The Bank Lending Survey also shows that euro area banks have reacted to the package of measures by easing significantly the terms and conditions that they offer on loans. It is interesting to delve into the factors that banks cite to explain the change in their lending behaviour[3].  While heightened “risk-perceptions” and low capacity by banks to “tolerate risk” were consistently mentioned by banks as two key factors contributing to tighter credit standards throughout what I referred to as the third stage of the crisis, the last three years have seen an evolution in the composition of factors explaining the changes in credit standards.  Whereas the unwinding of “risk perceptions” has offered a material contribution to the easier credit standards that we have observed since 2014 (with only a slight reversal in the most recent period), “risk tolerance” has remained moderate and, in fact, since 2015 has even tended to offset the easing impulse coming from other factors. This can be interpreted as evidence that, despite a turnaround in the market for bank credit and in the general economic prospects more broadly, banks continue to apply prudent standards when deciding whether to extend new credit. This being said, taking a longer term perspective, the ad hoc question on the level of credit standards indicates that credit standards are tighter today than in the pre-crisis period, and since 2010 have eased only to some extent and in some jurisdictions.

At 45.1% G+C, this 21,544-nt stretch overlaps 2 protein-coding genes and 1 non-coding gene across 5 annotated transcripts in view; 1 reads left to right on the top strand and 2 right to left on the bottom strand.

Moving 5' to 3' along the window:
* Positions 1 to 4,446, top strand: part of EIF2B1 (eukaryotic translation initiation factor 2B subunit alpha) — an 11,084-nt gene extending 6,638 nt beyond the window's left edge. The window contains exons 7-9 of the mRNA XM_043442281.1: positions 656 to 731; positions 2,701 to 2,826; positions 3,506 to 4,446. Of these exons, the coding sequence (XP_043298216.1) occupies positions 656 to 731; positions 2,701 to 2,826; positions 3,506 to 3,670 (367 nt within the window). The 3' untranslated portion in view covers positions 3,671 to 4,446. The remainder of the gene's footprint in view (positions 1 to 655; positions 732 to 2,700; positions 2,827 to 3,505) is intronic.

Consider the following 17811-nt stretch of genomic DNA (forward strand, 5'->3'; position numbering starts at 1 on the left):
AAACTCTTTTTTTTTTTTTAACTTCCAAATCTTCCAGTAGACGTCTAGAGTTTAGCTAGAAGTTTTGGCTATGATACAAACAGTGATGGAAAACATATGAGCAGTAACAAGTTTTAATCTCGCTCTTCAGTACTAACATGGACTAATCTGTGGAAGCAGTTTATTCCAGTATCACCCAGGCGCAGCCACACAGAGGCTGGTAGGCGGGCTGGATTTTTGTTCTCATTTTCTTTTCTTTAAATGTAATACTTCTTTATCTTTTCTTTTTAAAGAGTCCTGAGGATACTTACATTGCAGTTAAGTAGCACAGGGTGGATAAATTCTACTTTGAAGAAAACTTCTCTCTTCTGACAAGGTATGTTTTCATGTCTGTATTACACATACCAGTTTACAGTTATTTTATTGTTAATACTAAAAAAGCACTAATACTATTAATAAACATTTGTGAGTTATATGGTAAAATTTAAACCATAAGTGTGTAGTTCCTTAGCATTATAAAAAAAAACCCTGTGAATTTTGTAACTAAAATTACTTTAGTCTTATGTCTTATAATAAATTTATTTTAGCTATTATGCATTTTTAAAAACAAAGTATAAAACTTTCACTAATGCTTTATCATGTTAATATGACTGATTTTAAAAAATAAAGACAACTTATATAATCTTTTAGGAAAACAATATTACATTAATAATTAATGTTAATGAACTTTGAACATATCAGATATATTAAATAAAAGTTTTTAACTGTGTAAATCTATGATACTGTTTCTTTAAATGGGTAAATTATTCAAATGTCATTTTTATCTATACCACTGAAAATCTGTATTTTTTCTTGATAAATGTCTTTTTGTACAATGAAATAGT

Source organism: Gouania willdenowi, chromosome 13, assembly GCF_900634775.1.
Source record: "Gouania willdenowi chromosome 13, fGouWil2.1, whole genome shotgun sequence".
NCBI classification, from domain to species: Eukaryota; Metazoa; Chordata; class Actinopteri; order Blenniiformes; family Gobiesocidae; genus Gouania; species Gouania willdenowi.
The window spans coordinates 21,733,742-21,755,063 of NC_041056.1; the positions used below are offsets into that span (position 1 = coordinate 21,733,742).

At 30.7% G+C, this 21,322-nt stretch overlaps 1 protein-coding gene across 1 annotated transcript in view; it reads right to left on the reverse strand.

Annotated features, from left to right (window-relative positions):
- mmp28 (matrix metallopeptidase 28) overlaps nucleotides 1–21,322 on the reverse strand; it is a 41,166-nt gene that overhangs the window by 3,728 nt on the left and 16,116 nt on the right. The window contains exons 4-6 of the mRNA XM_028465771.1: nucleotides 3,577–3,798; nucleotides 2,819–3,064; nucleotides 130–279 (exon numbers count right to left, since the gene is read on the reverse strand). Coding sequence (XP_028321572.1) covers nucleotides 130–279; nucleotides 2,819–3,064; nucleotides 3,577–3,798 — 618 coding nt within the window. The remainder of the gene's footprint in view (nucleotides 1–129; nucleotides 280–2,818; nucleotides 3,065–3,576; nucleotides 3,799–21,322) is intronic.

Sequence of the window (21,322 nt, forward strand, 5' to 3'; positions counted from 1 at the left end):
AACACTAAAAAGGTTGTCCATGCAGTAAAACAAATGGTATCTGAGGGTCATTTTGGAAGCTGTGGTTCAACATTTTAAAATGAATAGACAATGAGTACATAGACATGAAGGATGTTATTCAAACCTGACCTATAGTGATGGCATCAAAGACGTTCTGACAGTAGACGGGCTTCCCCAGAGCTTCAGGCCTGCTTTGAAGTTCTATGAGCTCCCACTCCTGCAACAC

The monetary impulse from non-standard measures is also reflected in broad monetary dynamics. Evidence on the sectoral allocation of the ECB’s asset purchases, and on portfolio rebalancing decisions towards monetary instruments, would indicate that current M3 growth is significantly supported by the APP. The support of central bank liquidity to broader monetary aggregates is further vindicated by the growing contribution of households and firms deposits to M1 and M3 growth. Judging from their leading indicator properties on economic activity, this might also bring some confidence on the strength of the underlying economic recovery.